The DNC has received another blow as it tries to pick up the pieces after Hillary Clinton failed miserably in November 2016. After less than a year at her post, DNC CEO Jess O’Connell has stepped down. It seems that there’s no controversy surrounding her departure, but it just adds more chaos.
The departure of O’Connell — a longtime campaign pro who came to the DNC from EMILY’s List in May — comes at as the DNC works to rebuild under Chairman Tom Perez after years of neglect. It had struggled to raise money in 2017, but invested in local races in recent months.
“I’m proud to have helped to rebuild our party at a time when we needed it most. I am grateful to Chairman Tom Perez for the opportunity to serve during such a pivotal moment in our history as we fight with everything we’ve got to protect and promote Democratic values and to elect more Democrats nationwide,” O’Connell wrote in her email to the DNC staff, according to a copy obtained by POLITICO.
Perez sent a follow up email thanking O’Connell, and explaining that she will stay on in the coming weeks. He has begun searching for a replacement already, and she is expected to remain working from the Capitol Hill offices through March, said a Democrat familiar with the situation.
“We’ve come a long way in what’s honestly been a very short amount of time. When Jess walked in the door, the Democratic Party was broken,” Perez wrote, detailing Democratic victories since O’Connell joined, including gubernatorial wins in Virginia and New Jersey and the Alabama Senate special election. “Each of these accomplishments is due in large part to Jess’s tireless attention to detail, the decades of experience she brought to each situation and her ability to keep distractions at bay.”
Despite what Perez says, the party is still in disarray. The DNC fired its financial director in November after a dreadful year of fundraising. The party only raised around $62 million in 2017 while the RNC brought in $121.4 million. The GOP outdueled the DNC by a long shot every month of the year.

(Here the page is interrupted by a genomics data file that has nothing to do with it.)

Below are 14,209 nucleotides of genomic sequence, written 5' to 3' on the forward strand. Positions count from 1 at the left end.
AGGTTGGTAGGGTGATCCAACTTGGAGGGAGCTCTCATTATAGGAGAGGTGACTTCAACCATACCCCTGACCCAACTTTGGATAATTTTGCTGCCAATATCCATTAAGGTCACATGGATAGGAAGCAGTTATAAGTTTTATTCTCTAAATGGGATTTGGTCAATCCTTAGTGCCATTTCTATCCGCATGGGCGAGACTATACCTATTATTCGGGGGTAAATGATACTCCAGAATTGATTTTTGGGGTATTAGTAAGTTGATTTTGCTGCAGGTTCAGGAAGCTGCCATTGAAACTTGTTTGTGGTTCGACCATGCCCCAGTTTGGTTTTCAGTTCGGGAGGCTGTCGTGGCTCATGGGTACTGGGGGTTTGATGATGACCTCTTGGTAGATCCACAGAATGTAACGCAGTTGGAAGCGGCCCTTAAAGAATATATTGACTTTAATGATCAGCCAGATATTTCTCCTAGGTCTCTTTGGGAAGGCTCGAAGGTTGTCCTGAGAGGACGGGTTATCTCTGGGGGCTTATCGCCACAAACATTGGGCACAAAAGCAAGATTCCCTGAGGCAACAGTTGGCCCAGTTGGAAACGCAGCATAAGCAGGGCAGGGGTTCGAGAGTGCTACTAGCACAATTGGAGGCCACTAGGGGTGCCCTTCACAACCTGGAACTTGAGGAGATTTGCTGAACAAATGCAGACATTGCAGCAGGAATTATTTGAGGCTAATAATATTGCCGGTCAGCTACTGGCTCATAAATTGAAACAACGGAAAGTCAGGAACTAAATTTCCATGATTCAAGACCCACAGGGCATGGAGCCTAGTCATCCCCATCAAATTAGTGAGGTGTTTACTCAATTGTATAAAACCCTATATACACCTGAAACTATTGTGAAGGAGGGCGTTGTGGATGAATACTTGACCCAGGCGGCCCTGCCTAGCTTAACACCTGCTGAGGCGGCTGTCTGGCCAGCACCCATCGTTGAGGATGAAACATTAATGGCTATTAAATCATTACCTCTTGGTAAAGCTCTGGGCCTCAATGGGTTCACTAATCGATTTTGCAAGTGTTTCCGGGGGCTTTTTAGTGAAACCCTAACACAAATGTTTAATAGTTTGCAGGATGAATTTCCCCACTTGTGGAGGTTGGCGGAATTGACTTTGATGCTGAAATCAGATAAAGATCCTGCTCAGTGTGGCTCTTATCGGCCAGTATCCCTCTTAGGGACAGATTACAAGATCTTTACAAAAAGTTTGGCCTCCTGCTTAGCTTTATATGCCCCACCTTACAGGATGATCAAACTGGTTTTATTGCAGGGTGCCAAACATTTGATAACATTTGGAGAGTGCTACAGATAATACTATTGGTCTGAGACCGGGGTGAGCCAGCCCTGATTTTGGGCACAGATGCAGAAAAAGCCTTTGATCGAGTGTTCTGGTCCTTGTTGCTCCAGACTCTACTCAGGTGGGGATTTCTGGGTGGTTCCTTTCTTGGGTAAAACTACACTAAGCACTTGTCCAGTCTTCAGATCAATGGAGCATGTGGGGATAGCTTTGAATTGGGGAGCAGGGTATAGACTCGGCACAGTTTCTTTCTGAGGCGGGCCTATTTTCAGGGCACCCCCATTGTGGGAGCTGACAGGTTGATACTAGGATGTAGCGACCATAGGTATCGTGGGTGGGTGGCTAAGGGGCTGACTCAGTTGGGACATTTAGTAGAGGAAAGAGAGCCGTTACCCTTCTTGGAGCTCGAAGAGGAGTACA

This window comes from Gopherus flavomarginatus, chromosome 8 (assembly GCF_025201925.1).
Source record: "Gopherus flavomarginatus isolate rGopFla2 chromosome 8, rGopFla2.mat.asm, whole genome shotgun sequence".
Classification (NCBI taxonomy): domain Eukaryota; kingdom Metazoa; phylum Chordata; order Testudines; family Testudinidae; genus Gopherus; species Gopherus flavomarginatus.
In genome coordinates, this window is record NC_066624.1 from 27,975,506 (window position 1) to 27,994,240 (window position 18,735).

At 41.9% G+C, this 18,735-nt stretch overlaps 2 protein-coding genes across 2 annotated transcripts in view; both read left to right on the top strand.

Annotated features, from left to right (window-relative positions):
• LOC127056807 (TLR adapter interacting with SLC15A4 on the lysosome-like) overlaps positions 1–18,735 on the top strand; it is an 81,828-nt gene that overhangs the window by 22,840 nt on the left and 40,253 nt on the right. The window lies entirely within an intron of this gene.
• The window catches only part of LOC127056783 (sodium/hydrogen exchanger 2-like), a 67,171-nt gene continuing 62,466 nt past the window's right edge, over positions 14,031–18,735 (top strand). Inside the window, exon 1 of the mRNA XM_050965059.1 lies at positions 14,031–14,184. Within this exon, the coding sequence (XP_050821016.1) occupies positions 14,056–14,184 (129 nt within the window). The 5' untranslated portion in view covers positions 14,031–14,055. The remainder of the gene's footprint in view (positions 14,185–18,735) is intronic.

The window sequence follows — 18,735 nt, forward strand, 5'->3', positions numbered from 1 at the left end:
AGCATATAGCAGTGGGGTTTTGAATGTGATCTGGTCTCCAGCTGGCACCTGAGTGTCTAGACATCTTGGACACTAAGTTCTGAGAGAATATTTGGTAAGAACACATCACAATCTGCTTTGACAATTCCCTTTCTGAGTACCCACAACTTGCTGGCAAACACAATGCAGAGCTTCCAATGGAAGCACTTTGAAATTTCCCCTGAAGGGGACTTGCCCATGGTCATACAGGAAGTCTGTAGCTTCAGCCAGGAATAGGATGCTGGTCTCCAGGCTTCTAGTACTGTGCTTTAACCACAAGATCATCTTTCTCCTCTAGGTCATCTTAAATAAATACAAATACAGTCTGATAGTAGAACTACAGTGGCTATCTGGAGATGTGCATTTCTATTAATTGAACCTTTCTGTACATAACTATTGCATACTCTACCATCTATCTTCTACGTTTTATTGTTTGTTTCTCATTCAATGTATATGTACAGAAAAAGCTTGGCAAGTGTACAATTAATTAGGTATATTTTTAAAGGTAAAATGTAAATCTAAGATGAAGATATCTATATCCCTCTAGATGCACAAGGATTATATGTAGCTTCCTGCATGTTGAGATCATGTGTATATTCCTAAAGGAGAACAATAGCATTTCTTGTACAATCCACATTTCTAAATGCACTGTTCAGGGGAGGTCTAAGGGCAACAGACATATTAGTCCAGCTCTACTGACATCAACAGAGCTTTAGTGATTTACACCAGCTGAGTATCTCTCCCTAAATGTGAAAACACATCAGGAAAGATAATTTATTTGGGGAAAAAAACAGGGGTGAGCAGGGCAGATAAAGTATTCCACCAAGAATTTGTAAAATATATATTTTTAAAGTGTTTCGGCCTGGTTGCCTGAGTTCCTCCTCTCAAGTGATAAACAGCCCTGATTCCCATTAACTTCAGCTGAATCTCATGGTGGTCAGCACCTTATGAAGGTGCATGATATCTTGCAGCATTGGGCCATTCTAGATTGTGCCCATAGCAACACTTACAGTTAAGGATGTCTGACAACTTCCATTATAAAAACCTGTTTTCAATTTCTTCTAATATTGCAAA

Take a look at Perez’s statement because according to Politico, he said something different last week:
But going into a midterm election that should be the Democrats’ to lose, the DNC is still struggling to bring its factions together and assert itself. Throw into the mix powerful super PACs, the much-better-funded party committees focused on Congress and governors, and more independent voters than ever, and many wonder whether the DNC has a place at all anymore.
“I knew it was a turnaround job when I ran, but I undeniably underestimated the depth of the turnaround job. We had to rebuild almost every facet of the organization, and equally importantly, we had to rebuild trust,” Perez said in a recent interview at party headquarters. “Not just people who had invested in the DNC, but others — they just felt the party had let them down.”
Flush with cash, these independent progressive organizations have been able to throw their weight around in elections of their choosing, even if the national apparatus sits one out.
Daily Kos was instrumental in raising funds for the first special election of the year alongside Democracy for America, a political action committee founded by Howard Dean and Our Revolution, an organization spun out of Bernie Sanders’ (I-VT.) presidential campaign. Despite taking place in a district that President Trump carried by 27 points, the Democrat in that Kansas congressional race, James Thompson, lost in a surprisingly narrow fashion, raising questions as to why the national Democratic party stayed away until the last moment.
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